All posts tagged: travel

Where the Tokyo locals go for Kaisen-don: Tsujihan つじ半

When in Tokyo, do as the locals do and you’ll be able to find local gems serving everything from marbled gyukatsu to casual kaiseki meals. On my list of popular local spots, Tsujihan is definitely my kaisen-don pick. A Japanese staple, kaisen-don 海鮮丼 is a hearty bowl of sushi rice topped with chunks of fresh sashimi. What makes Tsujihan’s kaisen-don particularly special is their so-called ‘golden ratio’ sashimi mix. As we sat around the L-shaped bar and watched the chefs mix together chunks of fresh fish topped with uni and ikura, the attention to detail that goes into creating one bowl is spectacular. Like all beloved Tokyo gems, Tsujihan is raved about on Tabelog 食べログ (Japan’s trusted review platform for all foodies), so don’t be surprised when you’re waiting in line with a bunch of Tokyo locals also vying for a seat! Note that Tsujihan only seats 12 at once. In general, weekend waits can be 1-2 hours long but on the weekdays, you may be able to slip in and out with Tokyo’s white-collared crowd much …

Discovering a New Dim Sum Spot at Canton Table

Dim Sum brunches in Shanghai are a must-do whether you’re a visitor or local. There are famous hot spots to slurp soup dumplings such as Jia Jia Tang Bao 佳家汤包, but if you want to dim sum in Cantonese style then Canton Table in Bund No. 3 is the spot to do so. Expect a beautiful space on the Bund, an impressive view, and a dim sum menu with a couple of twists. Apart from typical dim sum fare, the fire roasted chicken & slow braised beef soup were definitely brunch highlights and must orders. We ordered these two meaty dishes to share for the table and they were delicately served on the side via a separate display table. The name ‘beef soup’ may seem unassuming, but the thick cuts of quality beef and pieces radish that have been simmered in fatty stock made for the perfect winter combination. As for the phenomenal roast chicken, it was served with a little fire show that only added to its wow factor. My Thoughts From the colorful dim sum spread we …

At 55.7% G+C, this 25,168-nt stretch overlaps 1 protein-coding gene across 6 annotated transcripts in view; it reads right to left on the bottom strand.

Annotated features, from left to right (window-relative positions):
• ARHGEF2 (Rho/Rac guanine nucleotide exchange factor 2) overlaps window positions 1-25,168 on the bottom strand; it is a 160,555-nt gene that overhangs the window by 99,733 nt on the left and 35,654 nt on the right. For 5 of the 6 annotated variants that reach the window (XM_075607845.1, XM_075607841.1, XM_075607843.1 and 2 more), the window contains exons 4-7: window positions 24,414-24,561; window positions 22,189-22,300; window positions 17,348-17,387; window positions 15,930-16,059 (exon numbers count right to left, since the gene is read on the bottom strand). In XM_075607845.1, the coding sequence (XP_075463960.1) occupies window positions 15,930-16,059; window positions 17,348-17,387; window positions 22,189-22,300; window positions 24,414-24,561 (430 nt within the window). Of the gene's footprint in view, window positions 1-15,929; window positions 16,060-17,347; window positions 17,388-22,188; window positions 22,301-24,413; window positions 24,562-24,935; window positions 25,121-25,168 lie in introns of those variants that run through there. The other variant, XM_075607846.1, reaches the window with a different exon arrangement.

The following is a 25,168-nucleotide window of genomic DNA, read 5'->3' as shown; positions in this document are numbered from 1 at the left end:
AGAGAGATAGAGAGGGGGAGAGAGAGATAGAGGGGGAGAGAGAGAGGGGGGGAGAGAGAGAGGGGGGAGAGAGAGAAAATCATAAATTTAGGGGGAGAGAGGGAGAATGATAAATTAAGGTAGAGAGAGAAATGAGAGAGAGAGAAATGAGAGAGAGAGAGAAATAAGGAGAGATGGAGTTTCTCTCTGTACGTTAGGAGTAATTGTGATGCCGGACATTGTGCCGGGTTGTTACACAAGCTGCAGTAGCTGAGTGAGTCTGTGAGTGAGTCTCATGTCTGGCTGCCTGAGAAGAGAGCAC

36 Hours in Kyoto (food+omiyage edition)

Many visit Kyoto with a lengthy list of temples and shrines, but that’s not all Kyoto has to offer. From kaiseki meals to trendy cafes, Kyoto blends tradition with modernity. I’ve always wanted to write a 36 hours itinerary so as the Japanese say when asked for a recommendation, here are my オススメ (o-su-su-me). Friday 8 a.m. Breakfast at 進々堂 Shinshindo Nothing is more comforting than the smell of melty butter and coffee brewing in the morning. Whipping up some of the freshest breads in town, Shinshindo Teramachi makes for a great breakfast stop. The original Shinshindo was founded in 1930 and is an iconic Kyoto institution located across from Kyoto University campus. Like many great cafes around the world, Shinshindo was a place for students and activists to congregate for political and social debates throughout the decades. The founder of Shinshindo, Hitoshi Tsuzuki, wanted to provide authentic French breads that were made fresh every day and his grandson operates the boulangerie chain in that spirit today. 11 a.m. Visit Ippodo Honten for some tea leaves and omiyage …